With the closure of schools and childcare settings to all but the children of essential workers, or children deemed vulnerable, how can we as a sector continue to safeguard children?
The current lockdown means that children who are normally seen regularly in your setting are now behind closed doors. Children are also not so visible to other people and services. GP and Health visitor appointments take place via phone, toddler groups and children’s centres are closed, and children are seeing grandparents, neighbours and family friends less.
On top of this, families are under increasing stress. Many are facing financial difficulties and worries. Some will be juggling caring for their children at home while trying to work and some even to home school. Practical support provided to parents by friends and family members has ceased. Groups or sessions to support parents’ mental health or addictive behaviours may only be running online, if at all. The usual release mechanisms of taking the kids to the park to burn off some steam are not available, while for parents a night out with friends or a swim or gym session is a distant memory. Parents may be unwell themselves or worried about relatives who are sick. Isolation for single parents could be affecting mental health, while being cooped up with an abusive or controlling partner could be increasing the risk of domestic abuse.
I could keep going with this list, but you get the idea: there are an awful lot of difficulties facing families at the moment, which puts children at greater risk of abuse or neglect. Three weeks into the lock down and no sign of an end in sight, pressures could well be building in homes.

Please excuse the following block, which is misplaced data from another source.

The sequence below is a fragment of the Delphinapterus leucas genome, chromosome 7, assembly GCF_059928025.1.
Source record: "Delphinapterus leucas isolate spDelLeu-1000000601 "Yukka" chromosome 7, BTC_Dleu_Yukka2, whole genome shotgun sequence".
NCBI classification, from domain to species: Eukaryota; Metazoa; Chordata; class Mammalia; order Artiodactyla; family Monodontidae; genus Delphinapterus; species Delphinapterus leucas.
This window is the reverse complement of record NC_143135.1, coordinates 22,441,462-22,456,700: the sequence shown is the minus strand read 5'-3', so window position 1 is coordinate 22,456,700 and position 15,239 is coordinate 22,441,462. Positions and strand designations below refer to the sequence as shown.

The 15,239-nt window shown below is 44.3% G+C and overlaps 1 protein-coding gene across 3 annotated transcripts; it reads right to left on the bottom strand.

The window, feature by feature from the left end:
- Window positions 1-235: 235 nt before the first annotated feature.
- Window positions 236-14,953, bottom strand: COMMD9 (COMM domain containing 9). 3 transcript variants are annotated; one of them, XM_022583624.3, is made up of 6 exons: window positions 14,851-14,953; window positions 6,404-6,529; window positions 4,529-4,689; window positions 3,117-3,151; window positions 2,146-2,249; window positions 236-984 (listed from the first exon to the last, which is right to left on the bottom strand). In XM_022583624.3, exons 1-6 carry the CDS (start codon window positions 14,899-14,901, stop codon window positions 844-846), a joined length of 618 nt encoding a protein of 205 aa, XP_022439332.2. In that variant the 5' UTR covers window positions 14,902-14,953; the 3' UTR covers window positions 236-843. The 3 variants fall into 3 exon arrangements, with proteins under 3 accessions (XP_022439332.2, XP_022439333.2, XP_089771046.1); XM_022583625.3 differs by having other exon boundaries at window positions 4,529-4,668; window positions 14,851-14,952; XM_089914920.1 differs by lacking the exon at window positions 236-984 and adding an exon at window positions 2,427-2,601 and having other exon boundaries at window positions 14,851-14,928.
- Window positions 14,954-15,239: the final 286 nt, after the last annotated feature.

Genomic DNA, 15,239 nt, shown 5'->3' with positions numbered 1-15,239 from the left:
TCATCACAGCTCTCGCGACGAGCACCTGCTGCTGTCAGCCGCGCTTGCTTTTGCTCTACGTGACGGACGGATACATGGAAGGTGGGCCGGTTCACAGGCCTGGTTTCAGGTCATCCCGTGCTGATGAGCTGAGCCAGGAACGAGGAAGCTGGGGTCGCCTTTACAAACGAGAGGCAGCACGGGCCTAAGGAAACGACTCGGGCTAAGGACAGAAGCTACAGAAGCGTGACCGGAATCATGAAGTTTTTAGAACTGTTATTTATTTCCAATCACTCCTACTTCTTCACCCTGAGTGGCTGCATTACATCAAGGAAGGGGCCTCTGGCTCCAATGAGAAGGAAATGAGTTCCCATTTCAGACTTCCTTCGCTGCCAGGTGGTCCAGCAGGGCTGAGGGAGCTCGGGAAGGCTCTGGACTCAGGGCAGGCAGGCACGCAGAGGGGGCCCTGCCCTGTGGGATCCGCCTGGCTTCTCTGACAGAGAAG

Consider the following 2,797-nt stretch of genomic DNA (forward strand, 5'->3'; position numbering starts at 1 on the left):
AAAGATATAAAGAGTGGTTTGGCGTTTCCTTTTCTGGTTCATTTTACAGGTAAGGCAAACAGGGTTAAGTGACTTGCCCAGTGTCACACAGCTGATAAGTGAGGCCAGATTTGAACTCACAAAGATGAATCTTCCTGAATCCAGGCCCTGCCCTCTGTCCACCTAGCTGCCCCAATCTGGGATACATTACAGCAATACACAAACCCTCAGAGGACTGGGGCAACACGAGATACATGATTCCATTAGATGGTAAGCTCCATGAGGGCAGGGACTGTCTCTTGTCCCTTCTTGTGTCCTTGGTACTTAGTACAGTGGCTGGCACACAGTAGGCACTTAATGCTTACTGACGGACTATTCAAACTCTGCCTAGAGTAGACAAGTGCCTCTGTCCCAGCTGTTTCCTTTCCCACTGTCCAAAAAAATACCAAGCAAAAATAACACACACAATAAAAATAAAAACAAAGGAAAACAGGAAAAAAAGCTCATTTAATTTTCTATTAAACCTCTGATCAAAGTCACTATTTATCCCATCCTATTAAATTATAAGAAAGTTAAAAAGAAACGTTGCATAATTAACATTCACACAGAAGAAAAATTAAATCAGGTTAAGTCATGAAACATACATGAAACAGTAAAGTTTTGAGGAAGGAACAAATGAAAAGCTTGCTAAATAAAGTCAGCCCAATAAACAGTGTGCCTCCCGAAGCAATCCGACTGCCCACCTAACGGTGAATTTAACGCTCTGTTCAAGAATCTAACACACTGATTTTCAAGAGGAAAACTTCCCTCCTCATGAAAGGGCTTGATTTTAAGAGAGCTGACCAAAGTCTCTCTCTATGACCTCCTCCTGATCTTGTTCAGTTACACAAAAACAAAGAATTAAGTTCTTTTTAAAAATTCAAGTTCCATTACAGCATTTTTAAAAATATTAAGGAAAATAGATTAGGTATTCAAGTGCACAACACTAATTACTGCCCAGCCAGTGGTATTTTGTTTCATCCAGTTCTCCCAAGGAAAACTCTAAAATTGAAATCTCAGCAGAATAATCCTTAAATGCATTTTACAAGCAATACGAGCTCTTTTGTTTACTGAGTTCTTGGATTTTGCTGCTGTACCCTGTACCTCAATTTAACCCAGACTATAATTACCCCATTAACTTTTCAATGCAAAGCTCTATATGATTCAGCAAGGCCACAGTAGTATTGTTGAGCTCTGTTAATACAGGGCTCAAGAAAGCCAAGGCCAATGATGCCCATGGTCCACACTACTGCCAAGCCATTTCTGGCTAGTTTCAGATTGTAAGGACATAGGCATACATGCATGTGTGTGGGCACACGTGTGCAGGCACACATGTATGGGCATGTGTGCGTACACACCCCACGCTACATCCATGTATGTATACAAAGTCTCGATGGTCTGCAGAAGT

So, what as a sector can we be doing?
It’s a really challenging time, with many settings closed and staff furloughed, meaning options are limited. With children so ‘closed away’ their ability to ask for help is greatly reduced, so we need to prioritise those at the greatest risk:
For those children where there is already social care involvement it is vitally important that we are doing everything we can to keep those children visible. If your setting is closed, or you’re open but the child isn’t attending, make sure the child’s social worker is aware; don’t assume they know. Where possible try and communicate with those families at least weekly to check how they are doing.
The same goes for families with a child who has an education, health and care plan. Looking after a child with complex needs in the current circumstances may well be putting significant additional strain on families. Try to keep in contact with them and, where possible, liaise with other professionals who usually support the family.
We also know families we are concerned about who haven’t met the threshold for social care involvement. And likewise, we know children who display some very challenging development or behaviours, who do not yet have Education, Health and Childcare plans. Where possible, I would also be encouraging settings to be keep in touch with these families.
Finally, any family could now be struggling so it is important to keep links with everyone if at all possible.
Keeping in contact
Even if we can’t see our families face to face, we can stay in touch through technology.